I know there’s an old saying that says, ‘when you’re going through hell, keep on going.’ You must do that because you might not be going through hell but you’re going through a lot of pain. And the only way you’re going to come out the other side is to keep on going and keeping on keeping on is what we might call persistence and that’s what you need. But not persistence alone. You need persistence coupled with I think two other qualities. They are patience and optimism. I find that patience and optimism are two wonderful virtues because if you are patient and you’re willing to keep on persisting, that the optimism will come in that you’re going to come out the other side. And that’s what happened to me.
And there are great medications available now. There’s a lot more known about the disease. There’s good support through Allied Health that with a good positive psychological approach to it, good pain management, it’s a disease that doesn’t have to beat you and it’s certainly not a disease that has to define who you are.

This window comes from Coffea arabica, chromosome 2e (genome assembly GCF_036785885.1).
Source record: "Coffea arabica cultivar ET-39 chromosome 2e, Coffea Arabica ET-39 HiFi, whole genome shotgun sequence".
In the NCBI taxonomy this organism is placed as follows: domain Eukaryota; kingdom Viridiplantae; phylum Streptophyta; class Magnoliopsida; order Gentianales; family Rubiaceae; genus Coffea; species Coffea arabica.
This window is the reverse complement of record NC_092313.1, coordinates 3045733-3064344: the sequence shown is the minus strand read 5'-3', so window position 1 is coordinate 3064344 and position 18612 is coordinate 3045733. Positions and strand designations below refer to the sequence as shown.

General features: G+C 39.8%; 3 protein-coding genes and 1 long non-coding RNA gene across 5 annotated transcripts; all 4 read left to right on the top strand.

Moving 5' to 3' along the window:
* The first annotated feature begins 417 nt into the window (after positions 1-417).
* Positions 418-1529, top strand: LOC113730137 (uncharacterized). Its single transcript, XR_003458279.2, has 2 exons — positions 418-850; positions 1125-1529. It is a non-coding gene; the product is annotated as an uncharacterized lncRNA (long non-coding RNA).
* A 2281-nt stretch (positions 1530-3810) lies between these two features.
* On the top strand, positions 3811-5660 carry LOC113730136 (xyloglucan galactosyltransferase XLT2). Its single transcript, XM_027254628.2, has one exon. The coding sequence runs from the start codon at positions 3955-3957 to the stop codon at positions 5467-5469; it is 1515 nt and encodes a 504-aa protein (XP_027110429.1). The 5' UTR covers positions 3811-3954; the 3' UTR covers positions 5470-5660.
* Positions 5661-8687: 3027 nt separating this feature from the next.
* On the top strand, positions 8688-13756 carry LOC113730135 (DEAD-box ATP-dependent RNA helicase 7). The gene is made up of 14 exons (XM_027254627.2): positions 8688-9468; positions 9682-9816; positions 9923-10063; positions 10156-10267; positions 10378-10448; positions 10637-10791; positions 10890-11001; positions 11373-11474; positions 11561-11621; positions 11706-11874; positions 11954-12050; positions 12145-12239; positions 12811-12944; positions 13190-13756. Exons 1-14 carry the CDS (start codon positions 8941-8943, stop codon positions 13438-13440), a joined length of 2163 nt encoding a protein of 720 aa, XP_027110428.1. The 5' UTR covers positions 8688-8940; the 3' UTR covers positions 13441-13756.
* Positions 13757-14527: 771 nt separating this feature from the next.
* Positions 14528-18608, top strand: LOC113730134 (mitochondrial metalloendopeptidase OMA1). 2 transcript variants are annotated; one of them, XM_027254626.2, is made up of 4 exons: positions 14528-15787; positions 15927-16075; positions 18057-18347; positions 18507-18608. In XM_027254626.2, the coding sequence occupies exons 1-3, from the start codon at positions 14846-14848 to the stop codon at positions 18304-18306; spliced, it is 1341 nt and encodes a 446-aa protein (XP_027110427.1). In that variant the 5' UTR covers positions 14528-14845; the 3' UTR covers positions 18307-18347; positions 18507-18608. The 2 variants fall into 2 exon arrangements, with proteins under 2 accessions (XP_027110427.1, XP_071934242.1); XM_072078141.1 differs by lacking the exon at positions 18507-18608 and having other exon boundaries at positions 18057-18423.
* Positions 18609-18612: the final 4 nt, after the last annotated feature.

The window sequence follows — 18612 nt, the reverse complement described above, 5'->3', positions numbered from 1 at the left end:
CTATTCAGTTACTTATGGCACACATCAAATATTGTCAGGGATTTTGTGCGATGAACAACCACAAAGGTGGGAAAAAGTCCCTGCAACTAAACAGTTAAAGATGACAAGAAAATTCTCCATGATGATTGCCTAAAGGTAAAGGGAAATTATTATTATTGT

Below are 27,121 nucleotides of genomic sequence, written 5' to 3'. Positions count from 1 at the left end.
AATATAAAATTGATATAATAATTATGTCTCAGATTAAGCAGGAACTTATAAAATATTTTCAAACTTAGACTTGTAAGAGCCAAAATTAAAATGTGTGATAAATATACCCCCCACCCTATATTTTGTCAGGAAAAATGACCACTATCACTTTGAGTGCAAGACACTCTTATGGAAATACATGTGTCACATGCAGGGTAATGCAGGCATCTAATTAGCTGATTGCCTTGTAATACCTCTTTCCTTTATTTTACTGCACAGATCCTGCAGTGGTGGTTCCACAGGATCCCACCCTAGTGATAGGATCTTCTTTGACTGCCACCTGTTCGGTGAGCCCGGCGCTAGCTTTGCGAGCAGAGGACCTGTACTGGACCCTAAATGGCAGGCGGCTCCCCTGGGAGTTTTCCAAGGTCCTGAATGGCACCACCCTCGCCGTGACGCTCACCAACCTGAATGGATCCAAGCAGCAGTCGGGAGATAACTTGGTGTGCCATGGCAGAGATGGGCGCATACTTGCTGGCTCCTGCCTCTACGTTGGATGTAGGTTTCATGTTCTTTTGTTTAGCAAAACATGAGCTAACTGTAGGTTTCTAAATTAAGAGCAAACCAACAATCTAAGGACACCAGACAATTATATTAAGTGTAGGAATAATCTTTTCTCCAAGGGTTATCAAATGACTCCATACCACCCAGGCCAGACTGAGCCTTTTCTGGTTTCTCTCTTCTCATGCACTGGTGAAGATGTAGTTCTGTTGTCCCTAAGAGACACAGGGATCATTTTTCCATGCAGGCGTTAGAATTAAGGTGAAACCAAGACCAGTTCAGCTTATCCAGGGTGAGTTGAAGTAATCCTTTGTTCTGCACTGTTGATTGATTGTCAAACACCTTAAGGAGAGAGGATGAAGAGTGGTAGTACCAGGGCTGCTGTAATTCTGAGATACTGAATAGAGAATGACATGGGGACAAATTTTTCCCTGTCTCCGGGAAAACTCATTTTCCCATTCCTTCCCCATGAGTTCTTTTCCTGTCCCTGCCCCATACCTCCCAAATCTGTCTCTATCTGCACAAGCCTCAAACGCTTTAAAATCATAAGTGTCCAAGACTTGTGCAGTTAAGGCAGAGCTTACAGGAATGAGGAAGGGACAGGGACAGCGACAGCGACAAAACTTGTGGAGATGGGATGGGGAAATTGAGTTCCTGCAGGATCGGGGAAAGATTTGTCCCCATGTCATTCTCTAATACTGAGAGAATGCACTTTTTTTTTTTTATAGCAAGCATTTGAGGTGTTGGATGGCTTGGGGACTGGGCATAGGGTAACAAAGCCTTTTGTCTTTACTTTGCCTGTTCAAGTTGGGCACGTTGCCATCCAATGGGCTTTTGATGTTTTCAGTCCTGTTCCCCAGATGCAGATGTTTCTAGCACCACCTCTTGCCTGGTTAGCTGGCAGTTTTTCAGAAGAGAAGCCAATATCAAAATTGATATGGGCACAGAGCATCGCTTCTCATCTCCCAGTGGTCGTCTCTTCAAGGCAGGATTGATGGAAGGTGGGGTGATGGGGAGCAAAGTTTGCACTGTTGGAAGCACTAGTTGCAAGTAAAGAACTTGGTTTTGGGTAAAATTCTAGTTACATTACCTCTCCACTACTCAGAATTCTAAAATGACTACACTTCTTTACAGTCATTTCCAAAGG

Dr. Marina Kang
In my experience with any chronic condition and with rheumatoid arthritis, psoriatic arthritis, ankylosing spondylitis, the patient needs to understand the condition in their terms. In being able to understand the impact on their lives individually and not based on someone else’s history and not based on someone else’s information. Then they need to be able to use that information that they’ve gained for themselves to take on a positive approach to their condition with the aid of the other healthcare providers. So then they take ownership of that condition and can make it really work with their medication, with their non-medication treatments, and with all the other healthcare professionals supporting them.
Suzie Edward May
Member, Arthritis Australia National Consumer Reference Group (rheumatoid arthritis)
Author of ‘Arthritis, pregnancy and the path to parenthood’
I think people have a choice. They can choose to be a victim to their illness, to their health, to the challenges that come into their lives. Or they can choose to be empowered by them. They can choose to educate themselves about their illness and choose to live the best possible way they can with as much support as they can.